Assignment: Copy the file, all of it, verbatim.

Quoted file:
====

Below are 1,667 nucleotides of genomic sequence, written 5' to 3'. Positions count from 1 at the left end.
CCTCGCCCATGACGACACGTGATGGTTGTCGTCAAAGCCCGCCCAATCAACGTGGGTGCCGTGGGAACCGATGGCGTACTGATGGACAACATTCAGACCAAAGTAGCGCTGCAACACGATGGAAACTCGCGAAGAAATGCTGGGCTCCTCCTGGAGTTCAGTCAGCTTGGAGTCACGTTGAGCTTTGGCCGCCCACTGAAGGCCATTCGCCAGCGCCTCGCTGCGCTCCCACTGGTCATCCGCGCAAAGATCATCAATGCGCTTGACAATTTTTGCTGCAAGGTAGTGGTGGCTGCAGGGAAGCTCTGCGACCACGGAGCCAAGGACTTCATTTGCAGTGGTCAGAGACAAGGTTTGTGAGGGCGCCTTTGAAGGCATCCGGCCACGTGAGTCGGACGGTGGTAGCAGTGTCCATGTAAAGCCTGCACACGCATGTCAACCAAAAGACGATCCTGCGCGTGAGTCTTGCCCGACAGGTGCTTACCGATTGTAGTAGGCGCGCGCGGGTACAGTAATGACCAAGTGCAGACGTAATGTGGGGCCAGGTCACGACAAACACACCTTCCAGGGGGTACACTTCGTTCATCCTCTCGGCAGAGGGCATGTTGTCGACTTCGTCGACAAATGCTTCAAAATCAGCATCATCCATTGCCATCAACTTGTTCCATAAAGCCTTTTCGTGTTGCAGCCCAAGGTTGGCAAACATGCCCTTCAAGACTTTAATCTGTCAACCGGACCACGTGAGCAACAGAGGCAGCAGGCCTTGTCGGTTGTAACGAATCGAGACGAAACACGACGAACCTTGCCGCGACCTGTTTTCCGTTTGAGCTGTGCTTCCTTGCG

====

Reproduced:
Below are 1,667 nucleotides of genomic sequence, written 5' to 3'. Positions count from 1 at the left end.
CCTCGCCCATGACGACACGTGATGGTTGTCGTCAAAGCCCGCCCAATCAACGTGGGTGCCGTGGGAACCGATGGCGTACTGATGGACAACATTCAGACCAAAGTAGCGCTGCAACACGATGGAAACTCGCGAAGAAATGCTGGGCTCCTCCTGGAGTTCAGTCAGCTTGGAGTCACGTTGAGCTTTGGCCGCCCACTGAAGGCCATTCGCCAGCGCCTCGCTGCGCTCCCACTGGTCATCCGCGCAAAGATCATCAATGCGCTTGACAATTTTTGCTGCAAGGTAGTGGTGGCTGCAGGGAAGCTCTGCGACCACGGAGCCAAGGACTTCATTTGCAGTGGTCAGAGACAAGGTTTGTGAGGGCGCCTTTGAAGGCATCCGGCCACGTGAGTCGGACGGTGGTAGCAGTGTCCATGTAAAGCCTGCACACGCATGTCAACCAAAAGACGATCCTGCGCGTGAGTCTTGCCCGACAGGTGCTTACCGATTGTAGTAGGCGCGCGCGGGTACAGTAATGACCAAGTGCAGACGTAATGTGGGGCCAGGTCACGACAAACACACCTTCCAGGGGGTACACTTCGTTCATCCTCTCGGCAGAGGGCATGTTGTCGACTTCGTCGACAAATGCTTCAAAATCAGCATCATCCATTGCCATCAACTTGTTCCATAAAGCCTTTTCGTGTTGCAGCCCAAGGTTGGCAAACATGCCCTTCAAGACTTTAATCTGTCAACCGGACCACGTGAGCAACAGAGGCAGCAGGCCTTGTCGGTTGTAACGAATCGAGACGAAACACGACGAACCTTGCCGCGACCTGTTTTCCGTTTGAGCTGTGCTTCCTTGCG